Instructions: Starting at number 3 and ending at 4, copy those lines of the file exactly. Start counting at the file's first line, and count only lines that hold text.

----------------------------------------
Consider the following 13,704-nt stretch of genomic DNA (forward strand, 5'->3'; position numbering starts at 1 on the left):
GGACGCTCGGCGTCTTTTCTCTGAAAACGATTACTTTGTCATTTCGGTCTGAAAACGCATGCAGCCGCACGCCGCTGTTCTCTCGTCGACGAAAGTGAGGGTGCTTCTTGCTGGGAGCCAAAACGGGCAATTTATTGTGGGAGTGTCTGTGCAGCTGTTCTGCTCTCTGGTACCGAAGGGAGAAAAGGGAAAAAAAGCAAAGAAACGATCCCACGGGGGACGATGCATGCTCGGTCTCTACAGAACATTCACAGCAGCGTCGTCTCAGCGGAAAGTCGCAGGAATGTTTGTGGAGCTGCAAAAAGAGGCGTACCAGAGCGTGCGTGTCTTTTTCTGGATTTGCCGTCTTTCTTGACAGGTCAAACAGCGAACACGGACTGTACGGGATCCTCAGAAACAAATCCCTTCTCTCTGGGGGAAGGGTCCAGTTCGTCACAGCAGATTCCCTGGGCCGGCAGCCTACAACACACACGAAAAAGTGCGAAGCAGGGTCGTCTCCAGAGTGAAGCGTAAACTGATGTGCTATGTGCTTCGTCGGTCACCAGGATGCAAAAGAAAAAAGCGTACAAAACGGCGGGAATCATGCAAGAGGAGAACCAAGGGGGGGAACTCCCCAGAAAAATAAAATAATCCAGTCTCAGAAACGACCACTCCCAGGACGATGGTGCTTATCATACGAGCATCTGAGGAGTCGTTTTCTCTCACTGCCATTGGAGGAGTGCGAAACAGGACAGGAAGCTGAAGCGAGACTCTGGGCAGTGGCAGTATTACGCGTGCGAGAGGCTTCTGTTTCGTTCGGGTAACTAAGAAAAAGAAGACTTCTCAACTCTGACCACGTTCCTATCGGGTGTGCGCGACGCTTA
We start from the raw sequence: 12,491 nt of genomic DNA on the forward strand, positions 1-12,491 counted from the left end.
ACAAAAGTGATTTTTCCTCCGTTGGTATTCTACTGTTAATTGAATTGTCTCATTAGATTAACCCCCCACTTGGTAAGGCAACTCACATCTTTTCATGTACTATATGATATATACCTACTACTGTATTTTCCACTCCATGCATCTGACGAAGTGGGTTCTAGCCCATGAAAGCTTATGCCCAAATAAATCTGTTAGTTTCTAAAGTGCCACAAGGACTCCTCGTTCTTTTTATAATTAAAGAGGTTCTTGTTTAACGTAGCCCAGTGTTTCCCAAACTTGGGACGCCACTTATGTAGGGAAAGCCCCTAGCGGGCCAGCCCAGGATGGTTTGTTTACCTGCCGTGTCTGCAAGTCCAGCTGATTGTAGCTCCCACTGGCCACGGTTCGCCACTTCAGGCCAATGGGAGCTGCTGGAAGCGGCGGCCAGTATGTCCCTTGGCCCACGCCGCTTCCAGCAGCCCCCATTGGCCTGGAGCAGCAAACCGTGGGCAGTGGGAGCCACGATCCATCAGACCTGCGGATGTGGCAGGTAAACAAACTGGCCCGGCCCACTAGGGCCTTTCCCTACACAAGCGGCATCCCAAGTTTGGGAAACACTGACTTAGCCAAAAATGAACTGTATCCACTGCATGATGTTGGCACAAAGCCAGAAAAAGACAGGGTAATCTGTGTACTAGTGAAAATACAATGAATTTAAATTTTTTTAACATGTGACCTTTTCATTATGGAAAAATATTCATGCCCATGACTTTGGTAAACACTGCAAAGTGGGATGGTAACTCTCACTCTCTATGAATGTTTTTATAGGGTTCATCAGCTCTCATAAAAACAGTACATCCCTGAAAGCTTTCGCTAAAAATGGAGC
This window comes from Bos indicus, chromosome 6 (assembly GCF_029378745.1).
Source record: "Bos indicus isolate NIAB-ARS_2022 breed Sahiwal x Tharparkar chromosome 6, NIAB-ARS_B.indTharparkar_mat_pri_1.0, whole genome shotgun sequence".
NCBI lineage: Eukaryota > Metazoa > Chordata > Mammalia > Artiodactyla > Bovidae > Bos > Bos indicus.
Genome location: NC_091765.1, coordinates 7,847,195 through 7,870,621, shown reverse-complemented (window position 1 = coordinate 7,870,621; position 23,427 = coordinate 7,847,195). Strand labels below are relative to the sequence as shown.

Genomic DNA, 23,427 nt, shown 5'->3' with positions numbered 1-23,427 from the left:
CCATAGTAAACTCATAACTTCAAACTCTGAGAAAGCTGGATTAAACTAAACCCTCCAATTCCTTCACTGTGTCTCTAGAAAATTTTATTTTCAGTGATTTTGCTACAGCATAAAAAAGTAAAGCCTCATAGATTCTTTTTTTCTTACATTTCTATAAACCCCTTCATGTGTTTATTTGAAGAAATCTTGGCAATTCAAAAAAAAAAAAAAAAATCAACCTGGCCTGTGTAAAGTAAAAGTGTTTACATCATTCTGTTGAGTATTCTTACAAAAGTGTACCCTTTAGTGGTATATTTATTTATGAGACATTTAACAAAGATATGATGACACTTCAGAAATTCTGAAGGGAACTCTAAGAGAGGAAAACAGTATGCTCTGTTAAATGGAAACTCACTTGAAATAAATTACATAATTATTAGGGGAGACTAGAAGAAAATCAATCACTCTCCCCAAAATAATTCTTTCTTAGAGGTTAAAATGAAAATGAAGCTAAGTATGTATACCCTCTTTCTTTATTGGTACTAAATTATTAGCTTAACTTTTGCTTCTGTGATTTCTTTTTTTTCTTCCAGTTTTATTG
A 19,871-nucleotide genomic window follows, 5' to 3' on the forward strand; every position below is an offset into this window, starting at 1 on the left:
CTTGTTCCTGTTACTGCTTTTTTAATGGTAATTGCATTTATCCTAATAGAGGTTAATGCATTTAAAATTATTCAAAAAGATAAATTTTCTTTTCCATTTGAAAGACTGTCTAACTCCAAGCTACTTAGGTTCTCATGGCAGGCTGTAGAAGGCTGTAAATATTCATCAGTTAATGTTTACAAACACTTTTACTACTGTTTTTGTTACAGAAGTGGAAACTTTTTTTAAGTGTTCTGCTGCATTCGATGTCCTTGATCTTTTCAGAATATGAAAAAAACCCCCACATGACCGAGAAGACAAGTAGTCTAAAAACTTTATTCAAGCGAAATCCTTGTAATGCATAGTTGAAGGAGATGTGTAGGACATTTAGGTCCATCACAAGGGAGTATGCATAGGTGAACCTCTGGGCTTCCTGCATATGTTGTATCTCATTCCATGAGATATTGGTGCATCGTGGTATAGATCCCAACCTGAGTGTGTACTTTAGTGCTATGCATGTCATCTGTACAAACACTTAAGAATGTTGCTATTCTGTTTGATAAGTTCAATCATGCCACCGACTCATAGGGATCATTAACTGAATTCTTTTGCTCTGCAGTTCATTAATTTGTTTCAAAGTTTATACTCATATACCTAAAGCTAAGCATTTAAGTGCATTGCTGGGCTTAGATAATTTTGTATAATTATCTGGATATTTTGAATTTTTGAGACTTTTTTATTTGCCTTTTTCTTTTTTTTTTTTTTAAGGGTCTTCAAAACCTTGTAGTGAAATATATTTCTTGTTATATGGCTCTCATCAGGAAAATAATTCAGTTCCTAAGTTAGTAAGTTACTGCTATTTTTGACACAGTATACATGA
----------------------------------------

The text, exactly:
We start from the raw sequence: 12,491 nt of genomic DNA on the forward strand, positions 1-12,491 counted from the left end.
ACAAAAGTGATTTTTCCTCCGTTGGTATTCTACTGTTAATTGAATTGTCTCATTAGATTAACCCCCCACTTGGTAAGGCAACTCACATCTTTTCATGTACTATATGATATATACCTACTACTGTATTTTCCACTCCATGCATCTGACGAAGTGGGTTCTAGCCCATGAAAGCTTATGCCCAAATAAATCTGTTAGTTTCTAAAGTGCCACAAGGACTCCTCGTTCTTTTTATAATTAAAGAGGTTCTTGTTTAACGTAGCCCAGTGTTTCCCAAACTTGGGACGCCACTTATGTAGGGAAAGCCCCTAGCGGGCCAGCCCAGGATGGTTTGTTTACCTGCCGTGTCTGCAAGTCCAGCTGATTGTAGCTCCCACTGGCCACGGTTCGCCACTTCAGGCCAATGGGAGCTGCTGGAAGCGGCGGCCAGTATGTCCCTTGGCCCACGCCGCTTCCAGCAGCCCCCATTGGCCTGGAGCAGCAAACCGTGGGCAGTGGGAGCCACGATCCATCAGACCTGCGGATGTGGCAGGTAAACAAACTGGCCCGGCCCACTAGGGCCTTTCCCTACACAAGCGGCATCCCAAGTTTGGGAAACACTGACTTAGCCAAAAATGAACTGTATCCACTGCATGATGTTGGCACAAAGCCAGAAAAAGACAGGGTAATCTGTGTACTAGTGAAAATACAATGAATTTAAATTTTTTTAACATGTGACCTTTTCATTATGGAAAAATATTCATGCCCATGACTTTGGTAAACACTGCAAAGTGGGATGGTAACTCTCACTCTCTATGAATGTTTTTATAGGGTTCATCAGCTCTCATAAAAACAGTACATCCCTGAAAGCTTTCGCTAAAAATGGAGC